Gait disorders after traumatic brain injury

Patient Using Walker

Limited mobility can negatively affect a traumatic brain injury survivor's ability to reintegrate into pre-injury life. And yet, little is actually known about the effect of traumatic brain injury on gait (how one moves, walks).

There are no guidelines that specifically determine gait disorders in traumatic brain injury and, as a result, clinicians often overlook mobility in their testing. An extensive review recently conducted by Australian researchers has helped to identify the specific gait impairments found after traumatic brain injury.

Deficits were classified as either spatiotemporal (the timing of movement and how movement is related to surrounding space) or kinematic (movement without reference to space and time). Spatiotemporal gait disorders in TBI included walking with shorter steps and walking more slowly. Kinematic gait disorders in TBI included reduced range of motion and increased mediolateral center of mass displacement (which negatively affects a smooth gait during walking).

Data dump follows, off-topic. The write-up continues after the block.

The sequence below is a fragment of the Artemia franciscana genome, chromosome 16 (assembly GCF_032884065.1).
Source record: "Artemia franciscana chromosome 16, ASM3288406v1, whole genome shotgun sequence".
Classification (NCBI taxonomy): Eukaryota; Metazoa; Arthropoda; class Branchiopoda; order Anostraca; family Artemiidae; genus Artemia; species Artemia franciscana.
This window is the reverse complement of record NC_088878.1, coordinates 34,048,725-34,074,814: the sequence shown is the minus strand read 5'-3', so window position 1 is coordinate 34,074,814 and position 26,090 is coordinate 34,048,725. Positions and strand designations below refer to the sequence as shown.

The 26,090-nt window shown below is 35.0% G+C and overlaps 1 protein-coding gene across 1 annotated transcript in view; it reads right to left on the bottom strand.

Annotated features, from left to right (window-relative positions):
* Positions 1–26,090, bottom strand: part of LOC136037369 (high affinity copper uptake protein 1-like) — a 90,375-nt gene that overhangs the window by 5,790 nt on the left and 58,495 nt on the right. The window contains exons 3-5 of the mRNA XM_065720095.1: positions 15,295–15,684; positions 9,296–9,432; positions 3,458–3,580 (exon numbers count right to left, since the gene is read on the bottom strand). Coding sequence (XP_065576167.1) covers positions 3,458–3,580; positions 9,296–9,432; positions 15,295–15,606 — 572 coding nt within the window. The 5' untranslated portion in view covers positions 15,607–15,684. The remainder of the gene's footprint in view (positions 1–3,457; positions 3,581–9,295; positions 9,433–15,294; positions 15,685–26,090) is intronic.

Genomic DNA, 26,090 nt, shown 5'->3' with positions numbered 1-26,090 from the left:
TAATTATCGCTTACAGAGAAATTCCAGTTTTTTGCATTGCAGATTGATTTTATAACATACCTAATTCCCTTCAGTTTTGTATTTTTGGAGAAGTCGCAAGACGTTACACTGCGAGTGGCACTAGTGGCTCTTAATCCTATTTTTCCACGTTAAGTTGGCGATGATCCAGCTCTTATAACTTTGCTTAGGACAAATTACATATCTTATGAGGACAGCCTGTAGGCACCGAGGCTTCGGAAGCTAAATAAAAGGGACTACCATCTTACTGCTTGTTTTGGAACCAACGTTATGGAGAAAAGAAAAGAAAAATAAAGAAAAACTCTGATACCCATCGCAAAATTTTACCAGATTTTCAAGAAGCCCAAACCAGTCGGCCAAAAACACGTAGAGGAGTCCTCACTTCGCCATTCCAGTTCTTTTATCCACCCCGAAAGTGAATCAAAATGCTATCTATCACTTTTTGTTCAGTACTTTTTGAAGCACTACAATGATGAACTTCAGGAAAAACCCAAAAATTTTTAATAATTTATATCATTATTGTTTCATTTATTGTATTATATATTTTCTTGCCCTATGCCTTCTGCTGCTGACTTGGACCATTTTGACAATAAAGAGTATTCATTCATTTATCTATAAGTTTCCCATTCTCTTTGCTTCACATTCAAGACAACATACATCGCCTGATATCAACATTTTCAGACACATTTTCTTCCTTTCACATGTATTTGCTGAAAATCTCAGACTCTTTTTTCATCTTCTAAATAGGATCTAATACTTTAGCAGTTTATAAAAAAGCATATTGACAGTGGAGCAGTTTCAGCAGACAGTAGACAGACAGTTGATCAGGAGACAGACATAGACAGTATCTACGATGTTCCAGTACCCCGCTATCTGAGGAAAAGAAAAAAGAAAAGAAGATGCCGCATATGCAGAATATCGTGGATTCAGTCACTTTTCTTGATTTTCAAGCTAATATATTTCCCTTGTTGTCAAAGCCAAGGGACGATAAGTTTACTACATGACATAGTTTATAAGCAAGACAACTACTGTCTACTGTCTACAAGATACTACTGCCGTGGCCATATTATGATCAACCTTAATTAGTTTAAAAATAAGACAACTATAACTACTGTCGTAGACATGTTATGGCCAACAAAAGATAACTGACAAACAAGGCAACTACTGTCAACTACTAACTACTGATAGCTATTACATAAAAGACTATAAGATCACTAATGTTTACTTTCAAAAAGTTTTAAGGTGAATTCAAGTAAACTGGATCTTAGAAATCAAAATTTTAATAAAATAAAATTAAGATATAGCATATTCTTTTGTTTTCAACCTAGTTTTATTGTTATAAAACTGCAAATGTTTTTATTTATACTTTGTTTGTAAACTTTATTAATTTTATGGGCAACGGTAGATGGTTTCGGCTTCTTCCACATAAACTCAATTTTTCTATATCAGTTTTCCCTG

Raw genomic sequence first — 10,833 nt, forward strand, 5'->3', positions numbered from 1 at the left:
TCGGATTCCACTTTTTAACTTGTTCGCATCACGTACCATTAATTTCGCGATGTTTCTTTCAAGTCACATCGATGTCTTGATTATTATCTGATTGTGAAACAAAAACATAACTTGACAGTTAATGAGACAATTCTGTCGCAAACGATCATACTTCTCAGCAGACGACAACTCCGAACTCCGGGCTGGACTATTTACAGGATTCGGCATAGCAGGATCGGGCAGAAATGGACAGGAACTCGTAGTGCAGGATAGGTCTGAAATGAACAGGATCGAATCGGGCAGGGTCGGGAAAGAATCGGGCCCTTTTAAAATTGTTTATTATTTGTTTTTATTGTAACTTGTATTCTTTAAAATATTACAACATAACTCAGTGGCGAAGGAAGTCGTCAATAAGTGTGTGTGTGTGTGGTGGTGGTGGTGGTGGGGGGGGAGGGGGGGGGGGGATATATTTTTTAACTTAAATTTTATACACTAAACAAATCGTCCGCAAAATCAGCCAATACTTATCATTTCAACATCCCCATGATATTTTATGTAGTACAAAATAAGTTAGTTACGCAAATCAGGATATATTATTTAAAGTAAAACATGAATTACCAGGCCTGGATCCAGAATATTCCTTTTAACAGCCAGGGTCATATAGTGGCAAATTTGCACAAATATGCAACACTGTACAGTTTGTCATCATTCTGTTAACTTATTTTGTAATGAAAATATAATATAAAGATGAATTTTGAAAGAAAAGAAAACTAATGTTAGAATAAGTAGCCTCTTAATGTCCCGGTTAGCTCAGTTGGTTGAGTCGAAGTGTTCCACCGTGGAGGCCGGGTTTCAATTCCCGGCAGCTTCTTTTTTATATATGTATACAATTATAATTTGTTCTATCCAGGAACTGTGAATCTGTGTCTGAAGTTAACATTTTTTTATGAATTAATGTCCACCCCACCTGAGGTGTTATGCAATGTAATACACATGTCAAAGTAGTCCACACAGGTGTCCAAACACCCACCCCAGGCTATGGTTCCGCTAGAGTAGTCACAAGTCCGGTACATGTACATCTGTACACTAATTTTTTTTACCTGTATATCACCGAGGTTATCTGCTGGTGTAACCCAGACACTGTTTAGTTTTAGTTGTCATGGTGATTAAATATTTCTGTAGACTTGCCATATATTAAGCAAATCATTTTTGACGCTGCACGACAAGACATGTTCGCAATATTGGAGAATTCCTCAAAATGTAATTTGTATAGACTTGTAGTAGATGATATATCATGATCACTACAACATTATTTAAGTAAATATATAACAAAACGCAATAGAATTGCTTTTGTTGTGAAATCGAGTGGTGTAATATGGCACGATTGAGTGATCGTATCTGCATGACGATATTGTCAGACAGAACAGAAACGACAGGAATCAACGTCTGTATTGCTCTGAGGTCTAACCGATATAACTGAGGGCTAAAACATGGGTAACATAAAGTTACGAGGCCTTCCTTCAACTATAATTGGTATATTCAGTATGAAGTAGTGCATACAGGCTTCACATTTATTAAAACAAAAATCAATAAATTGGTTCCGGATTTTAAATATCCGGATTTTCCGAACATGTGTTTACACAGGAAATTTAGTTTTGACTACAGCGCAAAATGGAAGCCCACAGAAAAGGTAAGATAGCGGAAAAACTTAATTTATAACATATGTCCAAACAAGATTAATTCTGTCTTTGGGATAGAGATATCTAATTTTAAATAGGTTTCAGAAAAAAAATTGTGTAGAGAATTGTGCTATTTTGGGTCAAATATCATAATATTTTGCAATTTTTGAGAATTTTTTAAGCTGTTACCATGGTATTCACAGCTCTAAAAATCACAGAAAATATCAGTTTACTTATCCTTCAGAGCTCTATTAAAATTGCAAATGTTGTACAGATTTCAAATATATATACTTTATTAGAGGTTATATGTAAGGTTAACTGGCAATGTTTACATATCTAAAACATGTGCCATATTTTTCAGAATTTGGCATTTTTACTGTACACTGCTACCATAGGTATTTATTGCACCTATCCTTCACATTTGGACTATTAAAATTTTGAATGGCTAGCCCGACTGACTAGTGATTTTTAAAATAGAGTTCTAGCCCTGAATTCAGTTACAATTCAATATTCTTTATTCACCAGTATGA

The researchers suggested that, although the gait impairments found in TBI survivors were not necessarily unique to brain injury, there remained a need for further clinical study and specific evaluation tools.

Williams G, Glana B, Morris ME, & Olver J. Spatiotemporal deficits and kinematic classification of gait following a traumatic brain injury: A systematic review. Journal of Head Trauma Rehabilitation. (February 2010).